(By the way, I'm an atheist, in the sense that's usually meant. The only reason I don't go around describing myself as one is that it implicitly defines me as opposed to a kind of religiosity that simply isn't reflected in almost any of the actual religious people I know.)
posted by game warden to the events rhino at 3:02 PM on March 20, 2010 [1 favorite]


[yawn]Yes, it's so startling to learn that educated people don't believe in fairytales, but pretend to in order to get and keep a job.
posted by Mental Wimp at 3:16 PM on March 20, 2010 [2 favorites]


I want to say something here, but my story is so long and tangled, I'm having a hard time condensing it. Here's the "short" version, half of which can be found scattered throughout my previous comments:

At age four, I begin telling people I am going to become a preacher. In retrospect, I think that had a lot to do with me wanting not to become like my brutal abusive father. I had an image of ministers as good, gentle men, and I thought if I became a minister, I would be a good man, too.

Age eleven, I deliver my first public speech at school, and find out that I am a naturally gifted orator. I take this as confirmation that I am supposed to be a minster.

Age sixteen, I am preaching once a month for my tiny home congregation while they are between ministers.

Age 20, and I am having a big faith crisis. I was a fairly precocious undergrad student, and by my senior year I was encountering the truths about the Bible that most people don't get until seminary. I thought about changing majors, but I was a semester away from a Bible degree and a long way away from anything else. I finished the degree, and told the school to mail me my diploma. I didn't hang around for graduation.

Age 25, I've constructed a liberal approach to the faith that makes sense to me and lets me keep what I love about faith without having to hold on to the things that were intellectually grating. I enter seminary.

Age 31, and I'm preaching for a church with 500 in attendance on Sunday mornings. People are predicting that my next congregation will be over 1000. I'm speaking at big conferences, and if I want to be comfortable and famous in my denomination, the potential is certainly there. That seems to be the career path that I'm on.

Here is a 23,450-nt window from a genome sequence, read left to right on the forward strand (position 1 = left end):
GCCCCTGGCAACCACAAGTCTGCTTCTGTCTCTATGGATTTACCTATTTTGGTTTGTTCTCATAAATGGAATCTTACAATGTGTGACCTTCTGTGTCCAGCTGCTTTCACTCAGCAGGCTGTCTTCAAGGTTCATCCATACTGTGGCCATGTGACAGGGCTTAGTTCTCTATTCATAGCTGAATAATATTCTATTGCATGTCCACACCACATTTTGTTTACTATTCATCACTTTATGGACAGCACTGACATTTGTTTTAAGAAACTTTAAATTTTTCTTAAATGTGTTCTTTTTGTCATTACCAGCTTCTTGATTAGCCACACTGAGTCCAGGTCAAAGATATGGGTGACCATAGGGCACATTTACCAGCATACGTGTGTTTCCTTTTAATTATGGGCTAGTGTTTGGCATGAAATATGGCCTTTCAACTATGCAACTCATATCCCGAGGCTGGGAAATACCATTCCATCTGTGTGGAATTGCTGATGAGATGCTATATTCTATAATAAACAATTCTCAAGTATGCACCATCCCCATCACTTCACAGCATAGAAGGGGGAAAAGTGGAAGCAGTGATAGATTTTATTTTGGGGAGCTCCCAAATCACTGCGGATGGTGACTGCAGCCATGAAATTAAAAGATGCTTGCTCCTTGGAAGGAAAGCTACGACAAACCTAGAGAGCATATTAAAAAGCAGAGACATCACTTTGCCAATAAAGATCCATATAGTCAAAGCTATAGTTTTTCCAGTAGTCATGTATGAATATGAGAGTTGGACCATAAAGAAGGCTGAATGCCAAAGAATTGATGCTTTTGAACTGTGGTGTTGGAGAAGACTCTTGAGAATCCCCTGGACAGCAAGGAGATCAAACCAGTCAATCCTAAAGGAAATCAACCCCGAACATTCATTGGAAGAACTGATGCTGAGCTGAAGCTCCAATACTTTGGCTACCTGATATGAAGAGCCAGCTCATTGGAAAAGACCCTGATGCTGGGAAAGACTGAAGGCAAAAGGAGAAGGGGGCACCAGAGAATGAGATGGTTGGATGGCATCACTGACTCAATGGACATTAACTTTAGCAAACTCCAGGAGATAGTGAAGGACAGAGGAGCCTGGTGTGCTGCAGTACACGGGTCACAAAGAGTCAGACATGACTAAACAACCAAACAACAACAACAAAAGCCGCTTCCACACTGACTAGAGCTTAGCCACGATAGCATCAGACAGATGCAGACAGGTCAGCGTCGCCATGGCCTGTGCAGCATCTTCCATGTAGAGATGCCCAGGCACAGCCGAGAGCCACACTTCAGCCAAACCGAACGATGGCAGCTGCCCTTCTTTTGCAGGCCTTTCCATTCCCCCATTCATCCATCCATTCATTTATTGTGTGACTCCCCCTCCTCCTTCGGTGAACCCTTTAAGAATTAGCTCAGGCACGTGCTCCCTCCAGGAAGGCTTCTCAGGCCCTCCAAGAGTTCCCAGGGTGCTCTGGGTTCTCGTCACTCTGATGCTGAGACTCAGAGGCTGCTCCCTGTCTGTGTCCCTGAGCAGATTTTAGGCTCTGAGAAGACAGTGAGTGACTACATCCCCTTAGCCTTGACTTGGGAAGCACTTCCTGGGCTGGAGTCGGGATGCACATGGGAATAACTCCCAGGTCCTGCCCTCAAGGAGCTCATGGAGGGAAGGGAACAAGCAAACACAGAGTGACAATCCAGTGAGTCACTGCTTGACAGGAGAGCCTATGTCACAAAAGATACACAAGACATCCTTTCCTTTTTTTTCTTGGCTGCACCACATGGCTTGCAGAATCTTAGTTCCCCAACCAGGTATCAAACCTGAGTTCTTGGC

But internally, things are changing for me. Before, I was kind of an amorphous liberal, in that I had rejected fundamentalist and evangelical approaches to the Bible, but I hadn't felt like I really had to flesh out in detail exactly what I did and didn't believe. But now I'm becoming increasingly settled in a more specific kind of theological and political liberalism. A few years before I would have said that it really didn't matter whether the virgin birth happened or not, but now I'm settled in the belief that it didn't. And while I hold on to a literal resurrection, I am also willing to admit—at least to myself—that my reasons for believing that work well enough for me, but they wouldn't be persuasive to someone without my pre-existing desire to believe it is true.

I start looking for a more liberal church to work with, which in my denomination means a smaller church. There's no escaping the reality that the big mega-churches are either Olsteen-esque temples to self-fulfillment or steadfastly conservative culture warriors.

So, at age 36, I move my family across the country—way across, from New Mexico to North Carolina, to preach for a congregation that is close to the most liberal one in my denomination. At that church, I can reveal a lot more of what I actually believe, though not all. I last there just over two years before they and I come to a barely-amicable parting of the ways due to some entrenched systematic dysfunctions in their leadership structure.

That was January. Now I'm a stay-at-home Dad, living off my severance pay and my wife's income while we figure out what comes next. One thing we are certain of--we are definitely finished trying to do ministry in our previous denominational context. That is over. There's no place further left to move without changing denominations. So the options are try to start over and build a completely new network in a liberal denomination (which is a pretty significant uprooting), go back to school and train for a new line of work (while still paying the loans on 120 hours of graduate seminary education), or try to find a satisfying job that I can get with only theological training and ministry experience (no luck so far).

Dawkins commented here: The singular predicament of these men (and women) opens yet another window on the uniquely ridiculous nature of religious belief. What other career, apart from that of clergyman, can be so catastrophically ruined by a change of opinion, brought about by reading, say, or conversation?